What is the Child Benefit?
Social Security Child Benefit is a monthly payment which is distributed to children with disabilities, or to children with a deceased or disabled parent. This is to help relieve the cost for parents and guardians raising their children.
Child Benefit Eligibility
In order to receive benefits, your child must be a biological or adopted son or daughter, or your dependent stepchild. In some cases, children may be eligible to receive benefits based on a grandparent’s earnings.
To be eligible for survivor benefits, the child’s parent must have worked long enough to earn Social Security benefits before retiring, becoming disabled, or dying. The child must not be married.
Specific age requirements also apply. To fit Child Benefit criteria, each child must be:
- Under age 18;
- Between age 18 and 19 and a full-time elementary or high school student; or
- 18 or older with a disability that began before age 22.
Childhood Disability Benefits
According to Child Benefit regulations, a child is considered disabled if he or she has seriously limited physical or mental condition(s). The condition must also last, or be expected to last a minimum of one year, or to result in the child’s death.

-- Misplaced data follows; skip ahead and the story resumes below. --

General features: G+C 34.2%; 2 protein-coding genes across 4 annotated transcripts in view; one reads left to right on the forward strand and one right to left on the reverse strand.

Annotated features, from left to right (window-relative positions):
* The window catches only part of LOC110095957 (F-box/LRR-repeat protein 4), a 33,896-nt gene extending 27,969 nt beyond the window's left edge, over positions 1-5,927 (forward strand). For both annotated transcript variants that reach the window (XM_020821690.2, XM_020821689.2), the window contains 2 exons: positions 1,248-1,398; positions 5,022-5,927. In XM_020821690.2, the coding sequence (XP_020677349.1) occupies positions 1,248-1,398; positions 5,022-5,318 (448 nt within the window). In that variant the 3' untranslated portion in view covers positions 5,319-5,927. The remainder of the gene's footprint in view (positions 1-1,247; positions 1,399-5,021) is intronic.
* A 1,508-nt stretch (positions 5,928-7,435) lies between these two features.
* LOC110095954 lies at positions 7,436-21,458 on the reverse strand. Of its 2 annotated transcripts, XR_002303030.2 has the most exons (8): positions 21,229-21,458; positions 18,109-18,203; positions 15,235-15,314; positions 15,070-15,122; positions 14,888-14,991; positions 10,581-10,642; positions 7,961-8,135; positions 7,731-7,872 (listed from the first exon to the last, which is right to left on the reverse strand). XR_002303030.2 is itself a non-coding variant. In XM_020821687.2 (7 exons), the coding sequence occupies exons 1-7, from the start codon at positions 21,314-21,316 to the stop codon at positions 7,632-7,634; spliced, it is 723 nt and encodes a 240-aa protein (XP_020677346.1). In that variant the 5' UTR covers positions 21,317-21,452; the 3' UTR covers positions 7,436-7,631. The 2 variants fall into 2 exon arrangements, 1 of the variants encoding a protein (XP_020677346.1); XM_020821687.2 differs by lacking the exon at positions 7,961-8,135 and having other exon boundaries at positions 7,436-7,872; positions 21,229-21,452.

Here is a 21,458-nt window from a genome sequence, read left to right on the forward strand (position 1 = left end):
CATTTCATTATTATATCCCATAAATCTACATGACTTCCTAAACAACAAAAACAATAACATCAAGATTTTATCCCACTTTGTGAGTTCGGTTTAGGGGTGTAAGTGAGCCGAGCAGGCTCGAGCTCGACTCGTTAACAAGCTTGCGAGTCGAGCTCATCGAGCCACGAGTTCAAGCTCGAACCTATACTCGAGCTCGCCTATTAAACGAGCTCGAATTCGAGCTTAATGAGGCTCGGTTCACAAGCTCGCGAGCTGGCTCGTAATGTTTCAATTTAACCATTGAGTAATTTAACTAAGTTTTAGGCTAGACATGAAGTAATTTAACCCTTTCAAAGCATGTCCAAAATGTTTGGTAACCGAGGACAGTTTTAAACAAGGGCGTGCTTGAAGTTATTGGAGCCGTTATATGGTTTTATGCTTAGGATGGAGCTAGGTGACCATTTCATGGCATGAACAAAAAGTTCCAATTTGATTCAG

Child Benefit rules also subject applicants to income guidelines. The child’s personal income and the family’s income and resources are factors in determining eligibility.
When Does Child Benefit Stop?
For most children, Child Benefit payments stop at age 18. If your child is under 19 years of age and still in school, send proof of attendance to the Social Security Administration. Their benefits will then stop two months after they turn nineteen. College students are ineligible for this benefit extension.
Disabled children will still receive Social Security payments after they turn 18. They are eligible for continued childhood benefits if the disability occurred before they turned 22.
How to Claim Child Benefit
Children of Disabled or Deceased Parents
Contact the Social Security Administration toll-free at 1-800-772-1213 or visit your local Social Security Office to apply for benefits. These benefits provide support for eligible children of a worker who is dead or disabled. You must provide documentation to determine your eligibility, including:
- birth certificates for you and the child;
- proof of adoption, if applicable;
- proof of marriage if you were or are married to the worker;
- proof of US citizenship or legal alien status if you were born outside the US;
- United States military discharge papers;
- W-2 forms or last year’s self-employment tax returns; and
- proof of the worker’s disability or death.
Be ready to answer several detailed questions about where the child has lived, the worker’s history, and your eligibility as a representative payee for Social Security benefits.
In addition to providing the information listed for children receiving survivor benefits, you must fill out two Child Benefit application forms. The Application for Supplemental Security Income (SSI) and Child Disability Report provide the necessary information to determine whether your child may receive benefits. Income restrictions apply, so contact the Social Security Administration first to find out whether your income falls within their guidelines.
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